A cardinal κ is nearly $\theta$-supercompact if for every $A\subset\theta$, there exists a transitive $M\models\text{ZFC}^-$ closed under ${<}\kappa$ sequences with $A,\kappa,\theta\in M$, a transitive $N$, and an elementary embedding $j : M \to N$ with critical point $\kappa$ such that $j(\kappa) > \theta$ and $j”\theta\in N$. This concept strictly refines the $\theta$-supercompactness hierarchy as every $\theta$-supercompact cardinal is nearly $\theta$-supercompact, and every nearly $2^{\theta^{{<}\kappa}}$-supercompact cardinal $\kappa$ is $\theta$-supercompact. Moreover, if $\kappa$ is a $\theta$-supercompact cardinal for some $\theta$ such that $\theta^{{<}\kappa}=\theta$, we can move to a forcing extension preserving all cardinals below $\theta^{++}$ where $\kappa$ remains $\theta$-supercompact but is not nearly $\theta^+$-supercompact. I will also show that if $\kappa$ is nearly $\theta$-supercompact for some $\theta\geq 2^\kappa$ such that $\theta^{{<}\theta}=\theta$, then there exists a forcing extension preserving all cardinals at or above $\kappa$ where $\kappa$ is nearly $\theta$-supercompact but not measurable. These types of large cardinals also come equipped with a nontrivial indestructibility result, and I will prove that if $\kappa$ is nearly $\theta$-supercompact for some $\theta\geq\kappa$ such that $\theta^{{<}\theta}=\theta$, then there is a forcing extension where its near $\theta$-supercompactness is preserved and indestructible by any further ${<}\kappa$-directed closed $\theta$-c.c. forcing of size at most $\theta$. Finally, these cardinals have high consistency strength. Specifically, I will show that if $\kappa$ is nearly $\theta$-supercompact for some $\theta\geq\kappa^+$ for which $\theta^{{<}\theta}=\theta$, then AD holds in $L(\mathbb{R})$. In particular, if $\kappa$ is nearly $\kappa^+$-supercompact and $2^\kappa=\kappa^+$, then AD holds in $L(\mathbb{R})$.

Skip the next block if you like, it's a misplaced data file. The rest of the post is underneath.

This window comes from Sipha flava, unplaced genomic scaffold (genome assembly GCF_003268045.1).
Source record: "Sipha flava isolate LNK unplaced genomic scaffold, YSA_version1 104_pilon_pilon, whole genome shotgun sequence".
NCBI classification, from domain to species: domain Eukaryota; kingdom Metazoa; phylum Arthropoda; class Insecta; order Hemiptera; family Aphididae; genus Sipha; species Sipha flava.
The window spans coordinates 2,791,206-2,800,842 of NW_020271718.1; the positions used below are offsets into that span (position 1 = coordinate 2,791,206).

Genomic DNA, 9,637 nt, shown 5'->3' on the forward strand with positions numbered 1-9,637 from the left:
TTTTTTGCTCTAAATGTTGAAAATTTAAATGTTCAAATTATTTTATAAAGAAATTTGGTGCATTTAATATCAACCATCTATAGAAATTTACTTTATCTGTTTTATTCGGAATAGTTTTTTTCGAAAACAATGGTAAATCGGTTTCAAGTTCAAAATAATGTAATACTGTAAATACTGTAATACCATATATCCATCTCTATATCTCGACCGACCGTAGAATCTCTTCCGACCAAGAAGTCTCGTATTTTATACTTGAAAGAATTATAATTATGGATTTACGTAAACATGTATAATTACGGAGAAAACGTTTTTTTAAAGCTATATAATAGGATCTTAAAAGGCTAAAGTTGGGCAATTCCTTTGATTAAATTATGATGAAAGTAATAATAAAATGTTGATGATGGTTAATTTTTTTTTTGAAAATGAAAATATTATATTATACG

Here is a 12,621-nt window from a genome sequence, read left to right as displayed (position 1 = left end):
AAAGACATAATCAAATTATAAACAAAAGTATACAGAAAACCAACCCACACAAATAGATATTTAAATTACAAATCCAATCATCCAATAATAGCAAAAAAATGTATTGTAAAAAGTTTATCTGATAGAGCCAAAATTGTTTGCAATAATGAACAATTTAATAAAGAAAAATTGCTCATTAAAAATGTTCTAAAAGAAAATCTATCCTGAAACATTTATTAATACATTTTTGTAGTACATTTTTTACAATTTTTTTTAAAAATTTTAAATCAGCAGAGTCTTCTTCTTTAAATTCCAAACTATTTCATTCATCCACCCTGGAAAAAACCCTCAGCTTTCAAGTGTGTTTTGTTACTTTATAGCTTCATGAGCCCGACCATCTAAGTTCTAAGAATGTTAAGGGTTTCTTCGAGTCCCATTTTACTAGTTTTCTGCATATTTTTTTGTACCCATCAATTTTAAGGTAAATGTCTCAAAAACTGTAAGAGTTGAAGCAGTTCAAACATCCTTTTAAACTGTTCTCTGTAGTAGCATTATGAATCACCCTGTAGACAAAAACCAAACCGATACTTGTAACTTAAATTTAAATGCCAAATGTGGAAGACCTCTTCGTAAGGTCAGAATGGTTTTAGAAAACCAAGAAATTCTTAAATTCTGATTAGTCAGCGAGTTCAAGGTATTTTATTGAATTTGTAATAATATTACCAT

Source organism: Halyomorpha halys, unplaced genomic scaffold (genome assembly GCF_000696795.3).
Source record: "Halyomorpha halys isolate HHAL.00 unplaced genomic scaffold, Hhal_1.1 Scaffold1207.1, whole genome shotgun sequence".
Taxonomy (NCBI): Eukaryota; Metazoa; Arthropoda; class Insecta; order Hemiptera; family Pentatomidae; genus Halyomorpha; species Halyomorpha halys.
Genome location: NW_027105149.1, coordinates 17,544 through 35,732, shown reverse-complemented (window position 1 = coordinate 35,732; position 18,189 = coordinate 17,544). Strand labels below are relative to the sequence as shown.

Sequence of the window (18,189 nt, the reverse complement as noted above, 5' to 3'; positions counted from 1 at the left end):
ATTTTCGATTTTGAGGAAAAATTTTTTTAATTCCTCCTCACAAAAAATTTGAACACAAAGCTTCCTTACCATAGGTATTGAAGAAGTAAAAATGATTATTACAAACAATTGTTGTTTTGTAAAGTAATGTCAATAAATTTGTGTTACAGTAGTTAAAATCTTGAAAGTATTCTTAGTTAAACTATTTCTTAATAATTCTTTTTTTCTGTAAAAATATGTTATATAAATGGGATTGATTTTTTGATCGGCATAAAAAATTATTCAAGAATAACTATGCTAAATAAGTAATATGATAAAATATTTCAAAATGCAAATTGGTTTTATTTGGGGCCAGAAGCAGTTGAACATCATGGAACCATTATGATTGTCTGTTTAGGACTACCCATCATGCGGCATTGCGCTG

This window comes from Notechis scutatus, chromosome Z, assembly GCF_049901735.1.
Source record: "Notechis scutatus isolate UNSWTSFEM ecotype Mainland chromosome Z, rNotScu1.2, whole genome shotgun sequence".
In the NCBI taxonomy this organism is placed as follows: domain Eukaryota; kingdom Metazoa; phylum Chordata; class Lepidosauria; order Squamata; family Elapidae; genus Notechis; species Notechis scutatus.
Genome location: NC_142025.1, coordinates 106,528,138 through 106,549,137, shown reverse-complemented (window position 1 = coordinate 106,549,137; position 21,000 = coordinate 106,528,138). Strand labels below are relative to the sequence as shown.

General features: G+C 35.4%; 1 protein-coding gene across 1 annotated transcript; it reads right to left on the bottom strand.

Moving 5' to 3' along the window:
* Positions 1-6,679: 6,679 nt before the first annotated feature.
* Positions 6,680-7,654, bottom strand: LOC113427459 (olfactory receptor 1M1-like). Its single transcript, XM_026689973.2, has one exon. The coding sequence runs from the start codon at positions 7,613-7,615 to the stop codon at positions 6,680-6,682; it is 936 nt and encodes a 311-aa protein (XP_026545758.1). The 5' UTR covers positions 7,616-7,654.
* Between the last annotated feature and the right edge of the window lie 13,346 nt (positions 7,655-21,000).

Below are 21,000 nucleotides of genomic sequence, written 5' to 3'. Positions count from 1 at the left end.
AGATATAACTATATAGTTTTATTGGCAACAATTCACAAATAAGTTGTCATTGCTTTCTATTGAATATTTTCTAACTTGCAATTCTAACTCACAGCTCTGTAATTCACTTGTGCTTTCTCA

# Thomas Johnstone

Thomas Johnstone earned his Ph.D. under my supervision in June, 2007 at the CUNY Graduate Center.  Tom likes to get thoroughly to the bottom of a problem, and this indeed is what he did in his dissertation work on the forcing-theoretic aspects of unfoldable cardinals.  He seemed to want always to dig deeper, seeking out the unstated general phenomenon behind the results.  His characteristic style of giving a seminar talk—pure mathematical pleasure to attend—is to explain not only why the mathematical fact is true, but also why the proof must be the way that it is.  Thomas holds a tenure-track position at the New York City College of Technology of CUNY.

Thomas A. Johnstone

web page | math genealogy | MathSciNet | ar$\chi$iv | google scholar | related posts

Thomas A. Johnstone, “Strongly unfoldable cardinals made indestructible,” Ph.D. dissertation, The Graduate Center of the City University of New York, June 2007.

Abstract. I provide indestructibility results for weakly compact, indescribable and strongly unfoldable cardinals. In order to make these large cardinals indestructible, I assume the existence of a strongly unfoldable cardinal $\kappa$, which is a hypothesis consistent with $V=L$. The main result shows that any strongly unfoldable cardinal $\kappa$ can be made indestructible by all ${<}\kappa$-closed forcing which does not collapse $\kappa^{+}$. As strongly unfoldable cardinals strengthen both indescribable and weakly compact cardinals, I obtain indestructibility for these cardinals also, thereby reducing the large cardinal hypothesis of previously known indestructibility results for these cardinals significantly. Finally, I use the developed methods to show the consistency of a weakening of the Proper Forcing Axiom $\rm PFA$ relative to the existence of a strongly unfoldable cardinal.